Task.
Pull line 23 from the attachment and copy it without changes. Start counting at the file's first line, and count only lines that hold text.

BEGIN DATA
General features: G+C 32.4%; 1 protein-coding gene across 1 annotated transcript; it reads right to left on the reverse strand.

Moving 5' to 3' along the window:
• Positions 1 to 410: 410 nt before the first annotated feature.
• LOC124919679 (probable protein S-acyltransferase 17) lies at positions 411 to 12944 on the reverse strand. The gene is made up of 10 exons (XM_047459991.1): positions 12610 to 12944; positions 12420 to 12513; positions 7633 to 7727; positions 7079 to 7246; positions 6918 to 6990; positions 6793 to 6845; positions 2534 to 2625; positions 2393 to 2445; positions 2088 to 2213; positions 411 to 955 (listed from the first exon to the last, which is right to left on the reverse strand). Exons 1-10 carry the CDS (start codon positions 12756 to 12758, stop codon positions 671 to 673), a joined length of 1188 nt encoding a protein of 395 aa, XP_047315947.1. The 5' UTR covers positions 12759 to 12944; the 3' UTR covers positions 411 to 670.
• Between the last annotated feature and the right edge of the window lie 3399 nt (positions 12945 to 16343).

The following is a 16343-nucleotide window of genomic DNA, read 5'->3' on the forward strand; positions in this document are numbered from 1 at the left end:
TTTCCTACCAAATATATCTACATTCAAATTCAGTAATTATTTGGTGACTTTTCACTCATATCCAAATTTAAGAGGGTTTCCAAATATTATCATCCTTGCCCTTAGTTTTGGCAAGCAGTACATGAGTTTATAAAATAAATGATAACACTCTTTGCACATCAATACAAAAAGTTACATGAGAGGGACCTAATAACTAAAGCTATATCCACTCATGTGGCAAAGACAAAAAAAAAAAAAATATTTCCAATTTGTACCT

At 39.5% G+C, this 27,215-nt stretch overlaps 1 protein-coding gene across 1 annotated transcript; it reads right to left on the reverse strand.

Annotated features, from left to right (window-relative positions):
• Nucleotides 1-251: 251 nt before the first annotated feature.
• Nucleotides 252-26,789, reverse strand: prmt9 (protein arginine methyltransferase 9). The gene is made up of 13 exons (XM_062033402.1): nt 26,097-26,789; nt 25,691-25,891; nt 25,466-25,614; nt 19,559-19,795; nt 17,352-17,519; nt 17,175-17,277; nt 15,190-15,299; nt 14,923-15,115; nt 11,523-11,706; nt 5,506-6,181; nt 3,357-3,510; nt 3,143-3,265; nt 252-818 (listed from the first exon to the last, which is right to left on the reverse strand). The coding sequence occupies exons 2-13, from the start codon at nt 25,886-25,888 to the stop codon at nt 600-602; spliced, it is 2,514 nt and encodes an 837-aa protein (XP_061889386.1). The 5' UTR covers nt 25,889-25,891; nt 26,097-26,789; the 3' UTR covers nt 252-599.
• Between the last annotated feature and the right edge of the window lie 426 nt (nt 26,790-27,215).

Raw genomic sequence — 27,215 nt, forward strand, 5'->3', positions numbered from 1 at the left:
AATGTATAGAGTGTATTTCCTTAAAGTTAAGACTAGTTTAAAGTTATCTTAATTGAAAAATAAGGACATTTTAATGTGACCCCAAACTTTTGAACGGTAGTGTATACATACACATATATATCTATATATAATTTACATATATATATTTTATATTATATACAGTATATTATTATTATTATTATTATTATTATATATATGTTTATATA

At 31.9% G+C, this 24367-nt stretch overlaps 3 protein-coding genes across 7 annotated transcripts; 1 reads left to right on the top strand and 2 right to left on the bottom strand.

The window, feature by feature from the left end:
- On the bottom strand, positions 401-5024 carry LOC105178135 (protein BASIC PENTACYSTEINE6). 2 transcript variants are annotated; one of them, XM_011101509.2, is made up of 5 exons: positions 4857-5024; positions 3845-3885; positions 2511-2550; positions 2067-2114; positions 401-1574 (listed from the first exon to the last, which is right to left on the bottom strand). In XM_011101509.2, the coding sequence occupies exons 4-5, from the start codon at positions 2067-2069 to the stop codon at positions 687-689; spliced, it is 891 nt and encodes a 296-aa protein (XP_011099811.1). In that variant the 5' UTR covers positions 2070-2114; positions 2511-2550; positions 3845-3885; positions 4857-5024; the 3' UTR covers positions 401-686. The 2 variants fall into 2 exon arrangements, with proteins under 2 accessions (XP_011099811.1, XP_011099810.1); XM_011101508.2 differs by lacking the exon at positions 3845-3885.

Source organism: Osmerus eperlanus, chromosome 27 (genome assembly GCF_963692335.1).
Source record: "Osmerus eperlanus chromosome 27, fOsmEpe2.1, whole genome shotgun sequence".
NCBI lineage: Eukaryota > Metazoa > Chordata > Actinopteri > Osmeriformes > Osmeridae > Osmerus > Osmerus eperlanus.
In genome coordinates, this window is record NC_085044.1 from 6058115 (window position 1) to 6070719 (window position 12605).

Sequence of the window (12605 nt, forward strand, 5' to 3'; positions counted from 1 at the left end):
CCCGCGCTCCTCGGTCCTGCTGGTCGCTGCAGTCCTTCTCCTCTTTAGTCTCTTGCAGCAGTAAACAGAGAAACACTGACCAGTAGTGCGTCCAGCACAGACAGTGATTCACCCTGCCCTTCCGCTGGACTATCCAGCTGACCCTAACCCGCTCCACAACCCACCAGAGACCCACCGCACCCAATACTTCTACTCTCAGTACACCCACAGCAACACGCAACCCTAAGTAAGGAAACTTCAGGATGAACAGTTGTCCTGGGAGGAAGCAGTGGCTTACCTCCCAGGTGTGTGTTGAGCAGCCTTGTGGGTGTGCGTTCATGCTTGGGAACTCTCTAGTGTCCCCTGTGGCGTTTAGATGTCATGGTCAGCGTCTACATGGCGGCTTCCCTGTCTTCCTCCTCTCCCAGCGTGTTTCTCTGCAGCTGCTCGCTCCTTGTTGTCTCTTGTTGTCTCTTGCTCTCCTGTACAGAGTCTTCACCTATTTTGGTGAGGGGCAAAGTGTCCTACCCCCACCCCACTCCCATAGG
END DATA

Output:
CCCGCGCTCCTCGGTCCTGCTGGTCGCTGCAGTCCTTCTCCTCTTTAGTCTCTTGCAGCAGTAAACAGAGAAACACTGACCAGTAGTGCGTCCAGCACAGACAGTGATTCACCCTGCCCTTCCGCTGGACTATCCAGCTGACCCTAACCCGCTCCACAACCCACCAGAGACCCACCGCACCCAATACTTCTACTCTCAGTACACCCACAGCAACACGCAACCCTAAGTAAGGAAACTTCAGGATGAACAGTTGTCCTGGGAGGAAGCAGTGGCTTACCTCCCAGGTGTGTGTTGAGCAGCCTTGTGGGTGTGCGTTCATGCTTGGGAACTCTCTAGTGTCCCCTGTGGCGTTTAGATGTCATGGTCAGCGTCTACATGGCGGCTTCCCTGTCTTCCTCCTCTCCCAGCGTGTTTCTCTGCAGCTGCTCGCTCCTTGTTGTCTCTTGTTGTCTCTTGCTCTCCTGTACAGAGTCTTCACCTATTTTGGTGAGGGGCAAAGTGTCCTACCCCCACCCCACTCCCATAGG